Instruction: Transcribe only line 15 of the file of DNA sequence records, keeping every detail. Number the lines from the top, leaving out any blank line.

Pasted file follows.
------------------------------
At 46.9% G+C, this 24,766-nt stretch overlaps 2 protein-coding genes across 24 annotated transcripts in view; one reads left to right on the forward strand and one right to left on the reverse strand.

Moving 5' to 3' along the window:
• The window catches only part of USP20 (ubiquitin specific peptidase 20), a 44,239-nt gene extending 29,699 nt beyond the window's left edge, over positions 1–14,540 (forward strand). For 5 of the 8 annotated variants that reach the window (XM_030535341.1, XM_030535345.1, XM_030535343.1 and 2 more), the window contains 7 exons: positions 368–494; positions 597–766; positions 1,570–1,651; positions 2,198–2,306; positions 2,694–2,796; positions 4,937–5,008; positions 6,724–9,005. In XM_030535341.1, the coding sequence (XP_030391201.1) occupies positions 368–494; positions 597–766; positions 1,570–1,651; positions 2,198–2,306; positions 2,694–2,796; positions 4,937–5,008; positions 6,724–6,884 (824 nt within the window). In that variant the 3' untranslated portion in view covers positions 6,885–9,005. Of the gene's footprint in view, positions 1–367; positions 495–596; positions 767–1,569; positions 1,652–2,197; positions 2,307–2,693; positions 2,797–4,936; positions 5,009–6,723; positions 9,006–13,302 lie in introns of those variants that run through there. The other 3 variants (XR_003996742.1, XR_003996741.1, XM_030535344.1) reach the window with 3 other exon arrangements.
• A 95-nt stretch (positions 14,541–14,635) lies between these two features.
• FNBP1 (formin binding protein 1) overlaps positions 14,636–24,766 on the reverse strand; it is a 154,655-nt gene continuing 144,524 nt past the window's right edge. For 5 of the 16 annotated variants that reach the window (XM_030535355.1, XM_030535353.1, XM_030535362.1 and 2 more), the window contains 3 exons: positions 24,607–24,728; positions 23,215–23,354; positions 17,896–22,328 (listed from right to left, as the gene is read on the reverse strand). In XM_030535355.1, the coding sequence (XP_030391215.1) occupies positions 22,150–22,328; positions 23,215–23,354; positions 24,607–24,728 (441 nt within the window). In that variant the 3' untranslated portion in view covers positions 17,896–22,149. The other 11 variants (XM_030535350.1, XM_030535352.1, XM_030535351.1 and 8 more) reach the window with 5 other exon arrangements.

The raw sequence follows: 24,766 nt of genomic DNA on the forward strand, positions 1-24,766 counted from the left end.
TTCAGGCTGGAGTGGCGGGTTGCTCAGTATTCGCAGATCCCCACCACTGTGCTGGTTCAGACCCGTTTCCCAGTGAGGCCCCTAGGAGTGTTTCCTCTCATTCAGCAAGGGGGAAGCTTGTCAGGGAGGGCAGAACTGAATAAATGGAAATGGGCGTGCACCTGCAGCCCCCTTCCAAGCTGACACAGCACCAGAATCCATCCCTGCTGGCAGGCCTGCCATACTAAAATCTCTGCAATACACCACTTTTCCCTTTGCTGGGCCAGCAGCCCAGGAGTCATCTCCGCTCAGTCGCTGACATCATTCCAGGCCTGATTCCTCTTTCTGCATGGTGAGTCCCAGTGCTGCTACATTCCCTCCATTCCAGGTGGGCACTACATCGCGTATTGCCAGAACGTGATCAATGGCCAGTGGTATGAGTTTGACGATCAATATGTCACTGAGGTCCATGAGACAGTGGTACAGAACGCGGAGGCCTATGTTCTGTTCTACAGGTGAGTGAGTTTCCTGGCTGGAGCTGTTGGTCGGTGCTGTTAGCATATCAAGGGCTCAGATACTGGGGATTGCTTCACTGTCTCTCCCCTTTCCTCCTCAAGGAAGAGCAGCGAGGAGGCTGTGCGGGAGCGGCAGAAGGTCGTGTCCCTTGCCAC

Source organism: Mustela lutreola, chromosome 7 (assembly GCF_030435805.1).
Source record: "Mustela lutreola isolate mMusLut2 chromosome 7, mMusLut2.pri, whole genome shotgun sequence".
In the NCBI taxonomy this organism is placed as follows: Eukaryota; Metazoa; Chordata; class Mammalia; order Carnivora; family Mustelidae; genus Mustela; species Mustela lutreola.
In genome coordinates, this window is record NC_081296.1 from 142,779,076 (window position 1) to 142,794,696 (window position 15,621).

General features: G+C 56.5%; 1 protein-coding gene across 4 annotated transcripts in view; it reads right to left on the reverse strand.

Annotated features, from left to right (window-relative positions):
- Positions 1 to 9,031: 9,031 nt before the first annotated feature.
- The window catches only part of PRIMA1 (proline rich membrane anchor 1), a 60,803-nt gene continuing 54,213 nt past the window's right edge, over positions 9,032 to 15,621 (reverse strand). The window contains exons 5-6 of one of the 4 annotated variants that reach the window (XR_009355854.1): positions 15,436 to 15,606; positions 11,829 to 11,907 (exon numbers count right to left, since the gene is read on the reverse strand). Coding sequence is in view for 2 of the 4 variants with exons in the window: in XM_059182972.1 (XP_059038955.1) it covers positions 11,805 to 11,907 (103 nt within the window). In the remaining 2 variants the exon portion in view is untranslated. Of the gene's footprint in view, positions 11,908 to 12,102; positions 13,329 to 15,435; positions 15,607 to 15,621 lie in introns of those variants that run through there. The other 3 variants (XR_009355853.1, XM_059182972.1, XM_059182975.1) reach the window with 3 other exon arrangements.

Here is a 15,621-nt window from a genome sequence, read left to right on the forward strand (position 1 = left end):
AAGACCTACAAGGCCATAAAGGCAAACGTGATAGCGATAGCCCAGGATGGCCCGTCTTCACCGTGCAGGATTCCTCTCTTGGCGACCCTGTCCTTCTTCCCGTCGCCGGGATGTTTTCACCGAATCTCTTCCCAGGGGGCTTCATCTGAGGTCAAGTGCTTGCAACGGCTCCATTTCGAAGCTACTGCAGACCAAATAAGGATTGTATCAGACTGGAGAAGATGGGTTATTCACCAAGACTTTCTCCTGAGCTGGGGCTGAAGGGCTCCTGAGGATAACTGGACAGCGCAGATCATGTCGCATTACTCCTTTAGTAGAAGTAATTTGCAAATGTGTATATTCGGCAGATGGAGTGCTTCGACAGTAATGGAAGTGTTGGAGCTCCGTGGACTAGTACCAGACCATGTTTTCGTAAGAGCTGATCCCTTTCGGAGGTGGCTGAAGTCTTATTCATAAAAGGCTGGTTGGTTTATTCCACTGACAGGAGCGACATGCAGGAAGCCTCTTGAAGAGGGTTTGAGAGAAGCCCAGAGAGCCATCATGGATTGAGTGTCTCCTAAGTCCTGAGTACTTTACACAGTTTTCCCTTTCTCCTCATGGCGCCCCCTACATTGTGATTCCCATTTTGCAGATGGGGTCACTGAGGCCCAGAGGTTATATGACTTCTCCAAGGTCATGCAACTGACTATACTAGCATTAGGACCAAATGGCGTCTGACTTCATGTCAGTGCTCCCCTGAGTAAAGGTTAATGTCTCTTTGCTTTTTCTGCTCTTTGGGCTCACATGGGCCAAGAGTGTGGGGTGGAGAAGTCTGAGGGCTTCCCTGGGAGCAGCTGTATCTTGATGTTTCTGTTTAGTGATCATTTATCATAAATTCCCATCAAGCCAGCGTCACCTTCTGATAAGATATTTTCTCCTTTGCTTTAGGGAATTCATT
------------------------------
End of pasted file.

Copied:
- The window catches only part of PRIMA1 (proline rich membrane anchor 1), a 60,803-nt gene continuing 54,213 nt past the window's right edge, over positions 9,032 to 15,621 (reverse strand). The window contains exons 5-6 of one of the 4 annotated variants that reach the window (XR_009355854.1): positions 15,436 to 15,606; positions 11,829 to 11,907 (exon numbers count right to left, since the gene is read on the reverse strand). Coding sequence is in view for 2 of the 4 variants with exons in the window: in XM_059182972.1 (XP_059038955.1) it covers positions 11,805 to 11,907 (103 nt within the window). In the remaining 2 variants the exon portion in view is untranslated. Of the gene's footprint in view, positions 11,908 to 12,102; positions 13,329 to 15,435; positions 15,607 to 15,621 lie in introns of those variants that run through there. The other 3 variants (XR_009355853.1, XM_059182972.1, XM_059182975.1) reach the window with 3 other exon arrangements.